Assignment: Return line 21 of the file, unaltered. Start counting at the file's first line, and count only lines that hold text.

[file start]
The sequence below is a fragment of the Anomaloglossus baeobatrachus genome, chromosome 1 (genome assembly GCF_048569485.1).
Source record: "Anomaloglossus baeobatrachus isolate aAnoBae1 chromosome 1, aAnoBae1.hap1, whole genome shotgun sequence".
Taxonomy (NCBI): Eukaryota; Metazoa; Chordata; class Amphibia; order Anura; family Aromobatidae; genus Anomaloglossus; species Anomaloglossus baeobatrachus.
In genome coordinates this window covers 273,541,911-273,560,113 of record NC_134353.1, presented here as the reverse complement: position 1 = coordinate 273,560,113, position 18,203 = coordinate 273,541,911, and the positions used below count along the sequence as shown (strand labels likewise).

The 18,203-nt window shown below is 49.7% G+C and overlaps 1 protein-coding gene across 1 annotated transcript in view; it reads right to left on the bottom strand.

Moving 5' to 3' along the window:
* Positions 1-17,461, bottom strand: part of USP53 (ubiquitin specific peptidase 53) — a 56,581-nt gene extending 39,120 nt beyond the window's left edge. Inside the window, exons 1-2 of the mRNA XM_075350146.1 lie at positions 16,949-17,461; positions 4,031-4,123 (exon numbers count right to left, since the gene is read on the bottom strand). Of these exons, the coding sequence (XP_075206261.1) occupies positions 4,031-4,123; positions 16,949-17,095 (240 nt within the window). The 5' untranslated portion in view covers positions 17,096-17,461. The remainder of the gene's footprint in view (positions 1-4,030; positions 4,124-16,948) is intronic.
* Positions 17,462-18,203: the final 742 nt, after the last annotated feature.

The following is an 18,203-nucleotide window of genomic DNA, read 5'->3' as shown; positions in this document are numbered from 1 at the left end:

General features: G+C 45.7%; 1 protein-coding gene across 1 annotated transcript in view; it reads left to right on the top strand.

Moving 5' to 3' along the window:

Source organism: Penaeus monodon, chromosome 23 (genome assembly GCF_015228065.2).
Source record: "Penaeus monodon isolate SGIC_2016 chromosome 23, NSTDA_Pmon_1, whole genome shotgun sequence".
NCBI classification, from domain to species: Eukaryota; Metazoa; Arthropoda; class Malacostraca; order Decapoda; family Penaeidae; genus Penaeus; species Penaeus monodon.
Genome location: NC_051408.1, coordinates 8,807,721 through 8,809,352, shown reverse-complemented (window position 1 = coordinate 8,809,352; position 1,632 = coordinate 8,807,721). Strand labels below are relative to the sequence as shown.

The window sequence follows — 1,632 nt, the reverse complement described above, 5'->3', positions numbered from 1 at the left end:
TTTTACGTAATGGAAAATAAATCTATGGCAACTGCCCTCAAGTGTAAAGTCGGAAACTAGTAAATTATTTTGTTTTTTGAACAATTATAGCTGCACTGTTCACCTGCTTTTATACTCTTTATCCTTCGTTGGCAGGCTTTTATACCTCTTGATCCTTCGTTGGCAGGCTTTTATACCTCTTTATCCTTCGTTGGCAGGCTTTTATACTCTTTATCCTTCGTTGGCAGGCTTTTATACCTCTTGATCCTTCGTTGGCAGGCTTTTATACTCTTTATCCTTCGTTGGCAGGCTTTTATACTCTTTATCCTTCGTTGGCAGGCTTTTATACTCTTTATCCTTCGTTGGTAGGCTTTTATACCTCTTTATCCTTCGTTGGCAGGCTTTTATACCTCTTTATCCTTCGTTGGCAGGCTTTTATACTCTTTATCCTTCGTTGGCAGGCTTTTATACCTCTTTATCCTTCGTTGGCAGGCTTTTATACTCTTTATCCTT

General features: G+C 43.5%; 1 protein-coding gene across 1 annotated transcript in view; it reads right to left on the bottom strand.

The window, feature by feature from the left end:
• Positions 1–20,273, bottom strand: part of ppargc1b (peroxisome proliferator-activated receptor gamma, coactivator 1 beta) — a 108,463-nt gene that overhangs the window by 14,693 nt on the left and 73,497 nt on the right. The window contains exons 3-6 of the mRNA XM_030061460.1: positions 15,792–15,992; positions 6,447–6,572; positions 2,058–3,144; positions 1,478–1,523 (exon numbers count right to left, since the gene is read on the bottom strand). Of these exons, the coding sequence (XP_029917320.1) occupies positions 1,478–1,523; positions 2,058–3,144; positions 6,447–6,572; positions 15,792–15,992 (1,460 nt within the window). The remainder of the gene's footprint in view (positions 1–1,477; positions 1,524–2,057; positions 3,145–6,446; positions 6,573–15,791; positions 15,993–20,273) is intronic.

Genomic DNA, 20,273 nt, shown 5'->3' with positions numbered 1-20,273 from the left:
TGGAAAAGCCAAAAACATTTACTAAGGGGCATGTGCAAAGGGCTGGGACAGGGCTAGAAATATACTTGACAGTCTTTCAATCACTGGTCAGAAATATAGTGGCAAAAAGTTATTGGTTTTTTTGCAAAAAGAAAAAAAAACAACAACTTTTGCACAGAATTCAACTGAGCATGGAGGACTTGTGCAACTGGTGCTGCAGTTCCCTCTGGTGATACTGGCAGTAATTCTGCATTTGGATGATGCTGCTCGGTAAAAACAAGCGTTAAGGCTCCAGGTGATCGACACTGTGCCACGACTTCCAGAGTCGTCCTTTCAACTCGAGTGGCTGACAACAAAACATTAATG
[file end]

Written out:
Genomic DNA, 20,273 nt, shown 5'->3' with positions numbered 1-20,273 from the left: